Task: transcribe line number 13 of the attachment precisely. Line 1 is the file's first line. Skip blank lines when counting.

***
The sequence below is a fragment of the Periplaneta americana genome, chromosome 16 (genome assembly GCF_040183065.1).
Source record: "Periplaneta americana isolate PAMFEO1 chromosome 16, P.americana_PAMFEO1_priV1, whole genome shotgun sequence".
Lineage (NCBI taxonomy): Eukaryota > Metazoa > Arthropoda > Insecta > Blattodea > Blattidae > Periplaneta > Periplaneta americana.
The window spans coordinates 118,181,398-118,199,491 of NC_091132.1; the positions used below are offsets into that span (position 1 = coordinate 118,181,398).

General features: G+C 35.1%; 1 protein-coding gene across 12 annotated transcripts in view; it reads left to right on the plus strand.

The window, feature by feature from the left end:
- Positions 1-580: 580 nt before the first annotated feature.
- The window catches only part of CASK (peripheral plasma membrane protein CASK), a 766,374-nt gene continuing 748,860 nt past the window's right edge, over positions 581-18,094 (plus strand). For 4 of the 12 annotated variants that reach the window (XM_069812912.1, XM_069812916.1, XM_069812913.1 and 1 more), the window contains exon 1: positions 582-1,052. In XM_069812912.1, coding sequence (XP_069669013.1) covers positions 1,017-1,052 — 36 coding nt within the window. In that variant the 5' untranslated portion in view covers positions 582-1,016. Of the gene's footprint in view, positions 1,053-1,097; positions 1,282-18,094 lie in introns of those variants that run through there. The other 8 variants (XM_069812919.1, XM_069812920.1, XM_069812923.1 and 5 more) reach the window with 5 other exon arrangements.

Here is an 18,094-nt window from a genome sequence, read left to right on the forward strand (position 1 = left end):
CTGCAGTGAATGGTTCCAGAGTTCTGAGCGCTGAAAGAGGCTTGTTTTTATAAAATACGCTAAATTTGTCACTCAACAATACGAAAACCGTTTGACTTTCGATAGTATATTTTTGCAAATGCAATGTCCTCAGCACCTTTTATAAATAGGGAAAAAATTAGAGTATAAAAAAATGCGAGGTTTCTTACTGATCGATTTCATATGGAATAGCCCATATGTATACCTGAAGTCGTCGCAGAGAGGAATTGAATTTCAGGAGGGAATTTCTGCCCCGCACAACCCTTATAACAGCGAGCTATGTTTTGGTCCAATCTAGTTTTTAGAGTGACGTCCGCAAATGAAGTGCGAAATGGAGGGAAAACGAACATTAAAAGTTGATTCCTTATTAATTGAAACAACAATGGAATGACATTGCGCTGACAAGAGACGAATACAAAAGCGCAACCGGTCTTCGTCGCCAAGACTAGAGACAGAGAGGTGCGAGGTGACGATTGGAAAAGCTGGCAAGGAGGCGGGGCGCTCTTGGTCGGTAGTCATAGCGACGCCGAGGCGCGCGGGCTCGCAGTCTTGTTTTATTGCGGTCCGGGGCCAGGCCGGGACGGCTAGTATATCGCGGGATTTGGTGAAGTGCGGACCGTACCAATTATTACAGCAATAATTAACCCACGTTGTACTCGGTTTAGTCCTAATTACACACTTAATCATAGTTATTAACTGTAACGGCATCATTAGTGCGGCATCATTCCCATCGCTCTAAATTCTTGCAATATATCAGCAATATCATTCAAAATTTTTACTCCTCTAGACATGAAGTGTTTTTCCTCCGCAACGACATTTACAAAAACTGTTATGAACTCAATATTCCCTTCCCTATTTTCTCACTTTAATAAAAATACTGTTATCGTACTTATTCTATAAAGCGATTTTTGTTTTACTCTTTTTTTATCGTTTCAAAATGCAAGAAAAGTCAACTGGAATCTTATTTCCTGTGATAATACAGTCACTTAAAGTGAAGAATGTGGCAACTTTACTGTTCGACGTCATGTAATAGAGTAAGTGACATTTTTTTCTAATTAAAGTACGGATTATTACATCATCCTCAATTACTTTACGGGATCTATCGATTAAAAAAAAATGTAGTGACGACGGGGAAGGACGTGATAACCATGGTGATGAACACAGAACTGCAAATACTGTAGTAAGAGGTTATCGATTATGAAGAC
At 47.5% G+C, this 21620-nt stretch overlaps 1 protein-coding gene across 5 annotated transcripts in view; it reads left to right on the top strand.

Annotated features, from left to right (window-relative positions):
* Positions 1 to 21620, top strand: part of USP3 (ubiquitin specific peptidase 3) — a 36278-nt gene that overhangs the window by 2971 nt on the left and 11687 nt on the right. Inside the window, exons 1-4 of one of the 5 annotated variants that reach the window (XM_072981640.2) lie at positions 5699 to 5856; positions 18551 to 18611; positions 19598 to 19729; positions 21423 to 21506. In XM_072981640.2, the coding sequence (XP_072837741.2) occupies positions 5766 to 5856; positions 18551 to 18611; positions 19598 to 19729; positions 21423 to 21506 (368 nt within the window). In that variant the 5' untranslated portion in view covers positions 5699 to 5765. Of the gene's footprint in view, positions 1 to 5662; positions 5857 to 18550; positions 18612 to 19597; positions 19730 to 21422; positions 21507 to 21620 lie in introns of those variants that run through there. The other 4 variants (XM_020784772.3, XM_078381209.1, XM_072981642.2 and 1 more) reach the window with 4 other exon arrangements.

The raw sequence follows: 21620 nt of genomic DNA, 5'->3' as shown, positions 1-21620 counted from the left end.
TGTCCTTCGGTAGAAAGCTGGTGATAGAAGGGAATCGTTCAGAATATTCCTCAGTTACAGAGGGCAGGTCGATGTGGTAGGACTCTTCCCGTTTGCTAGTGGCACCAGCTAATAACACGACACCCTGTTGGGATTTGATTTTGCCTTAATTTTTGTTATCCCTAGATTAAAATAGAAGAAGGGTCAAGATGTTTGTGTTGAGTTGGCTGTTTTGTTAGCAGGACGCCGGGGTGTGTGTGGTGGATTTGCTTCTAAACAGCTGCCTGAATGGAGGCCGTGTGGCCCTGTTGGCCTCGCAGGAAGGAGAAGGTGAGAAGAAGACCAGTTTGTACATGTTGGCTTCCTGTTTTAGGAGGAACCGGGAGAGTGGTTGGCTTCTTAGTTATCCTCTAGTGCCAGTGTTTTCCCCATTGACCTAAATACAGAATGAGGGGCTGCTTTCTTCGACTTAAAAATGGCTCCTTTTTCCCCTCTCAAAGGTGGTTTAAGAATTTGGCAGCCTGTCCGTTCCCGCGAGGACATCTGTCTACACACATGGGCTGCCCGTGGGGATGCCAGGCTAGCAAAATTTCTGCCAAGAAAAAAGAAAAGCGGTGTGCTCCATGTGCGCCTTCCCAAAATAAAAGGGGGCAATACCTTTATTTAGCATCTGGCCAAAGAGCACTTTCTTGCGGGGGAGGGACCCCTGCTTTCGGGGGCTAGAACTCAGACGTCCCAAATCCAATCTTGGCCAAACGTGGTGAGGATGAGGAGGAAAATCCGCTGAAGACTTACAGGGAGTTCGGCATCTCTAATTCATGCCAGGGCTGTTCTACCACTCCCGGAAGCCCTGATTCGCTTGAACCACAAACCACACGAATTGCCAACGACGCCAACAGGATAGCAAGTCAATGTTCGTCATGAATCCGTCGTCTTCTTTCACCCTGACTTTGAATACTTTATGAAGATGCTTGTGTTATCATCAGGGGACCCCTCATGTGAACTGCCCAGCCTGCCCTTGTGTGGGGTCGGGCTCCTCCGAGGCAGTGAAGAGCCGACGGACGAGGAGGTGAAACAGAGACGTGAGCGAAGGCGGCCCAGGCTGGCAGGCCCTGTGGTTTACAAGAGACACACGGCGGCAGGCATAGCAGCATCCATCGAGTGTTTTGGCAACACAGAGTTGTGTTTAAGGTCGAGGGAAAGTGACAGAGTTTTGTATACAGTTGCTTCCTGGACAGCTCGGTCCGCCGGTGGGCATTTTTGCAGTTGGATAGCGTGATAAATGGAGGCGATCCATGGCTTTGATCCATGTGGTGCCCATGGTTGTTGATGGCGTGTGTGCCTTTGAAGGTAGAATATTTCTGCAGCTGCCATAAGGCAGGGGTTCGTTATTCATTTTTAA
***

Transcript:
* Positions 1 to 21620, top strand: part of USP3 (ubiquitin specific peptidase 3) — a 36278-nt gene that overhangs the window by 2971 nt on the left and 11687 nt on the right. Inside the window, exons 1-4 of one of the 5 annotated variants that reach the window (XM_072981640.2) lie at positions 5699 to 5856; positions 18551 to 18611; positions 19598 to 19729; positions 21423 to 21506. In XM_072981640.2, the coding sequence (XP_072837741.2) occupies positions 5766 to 5856; positions 18551 to 18611; positions 19598 to 19729; positions 21423 to 21506 (368 nt within the window). In that variant the 5' untranslated portion in view covers positions 5699 to 5765. Of the gene's footprint in view, positions 1 to 5662; positions 5857 to 18550; positions 18612 to 19597; positions 19730 to 21422; positions 21507 to 21620 lie in introns of those variants that run through there. The other 4 variants (XM_020784772.3, XM_078381209.1, XM_072981642.2 and 1 more) reach the window with 4 other exon arrangements.